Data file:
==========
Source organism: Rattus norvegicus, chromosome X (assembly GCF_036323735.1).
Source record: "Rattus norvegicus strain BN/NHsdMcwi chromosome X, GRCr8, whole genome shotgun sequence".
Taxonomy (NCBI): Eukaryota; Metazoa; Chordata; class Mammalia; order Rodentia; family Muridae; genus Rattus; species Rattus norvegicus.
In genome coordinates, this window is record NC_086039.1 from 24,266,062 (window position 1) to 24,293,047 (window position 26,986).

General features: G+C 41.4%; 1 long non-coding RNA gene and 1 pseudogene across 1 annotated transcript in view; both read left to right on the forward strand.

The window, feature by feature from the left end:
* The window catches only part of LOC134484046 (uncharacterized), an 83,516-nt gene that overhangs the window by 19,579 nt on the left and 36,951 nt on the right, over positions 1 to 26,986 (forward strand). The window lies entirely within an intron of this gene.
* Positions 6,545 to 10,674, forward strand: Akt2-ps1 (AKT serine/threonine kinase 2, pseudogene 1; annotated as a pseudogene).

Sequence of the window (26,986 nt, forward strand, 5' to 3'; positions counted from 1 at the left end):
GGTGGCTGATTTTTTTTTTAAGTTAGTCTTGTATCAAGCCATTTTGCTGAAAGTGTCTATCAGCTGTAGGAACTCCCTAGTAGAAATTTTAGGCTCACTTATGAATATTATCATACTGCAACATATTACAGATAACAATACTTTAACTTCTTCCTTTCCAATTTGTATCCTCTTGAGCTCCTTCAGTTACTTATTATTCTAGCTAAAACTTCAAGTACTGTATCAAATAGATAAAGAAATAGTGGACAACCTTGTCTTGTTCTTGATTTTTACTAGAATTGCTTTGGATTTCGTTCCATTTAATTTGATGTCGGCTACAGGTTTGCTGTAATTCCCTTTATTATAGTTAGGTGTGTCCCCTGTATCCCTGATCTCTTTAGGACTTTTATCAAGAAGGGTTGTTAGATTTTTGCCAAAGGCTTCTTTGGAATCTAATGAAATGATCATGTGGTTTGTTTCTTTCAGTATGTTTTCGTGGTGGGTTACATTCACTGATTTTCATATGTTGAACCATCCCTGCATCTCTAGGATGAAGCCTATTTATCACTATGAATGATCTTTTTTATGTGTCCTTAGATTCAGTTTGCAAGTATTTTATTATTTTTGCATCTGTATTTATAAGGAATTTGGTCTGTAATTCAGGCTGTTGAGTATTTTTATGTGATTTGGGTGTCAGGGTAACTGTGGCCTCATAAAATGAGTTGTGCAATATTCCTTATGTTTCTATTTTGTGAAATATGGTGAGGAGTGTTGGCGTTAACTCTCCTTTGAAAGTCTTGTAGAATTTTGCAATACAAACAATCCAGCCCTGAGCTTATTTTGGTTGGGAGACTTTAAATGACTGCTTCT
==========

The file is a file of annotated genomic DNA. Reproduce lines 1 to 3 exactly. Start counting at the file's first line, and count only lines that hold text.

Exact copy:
Source organism: Rattus norvegicus, chromosome X (assembly GCF_036323735.1).
Source record: "Rattus norvegicus strain BN/NHsdMcwi chromosome X, GRCr8, whole genome shotgun sequence".
Taxonomy (NCBI): Eukaryota; Metazoa; Chordata; class Mammalia; order Rodentia; family Muridae; genus Rattus; species Rattus norvegicus.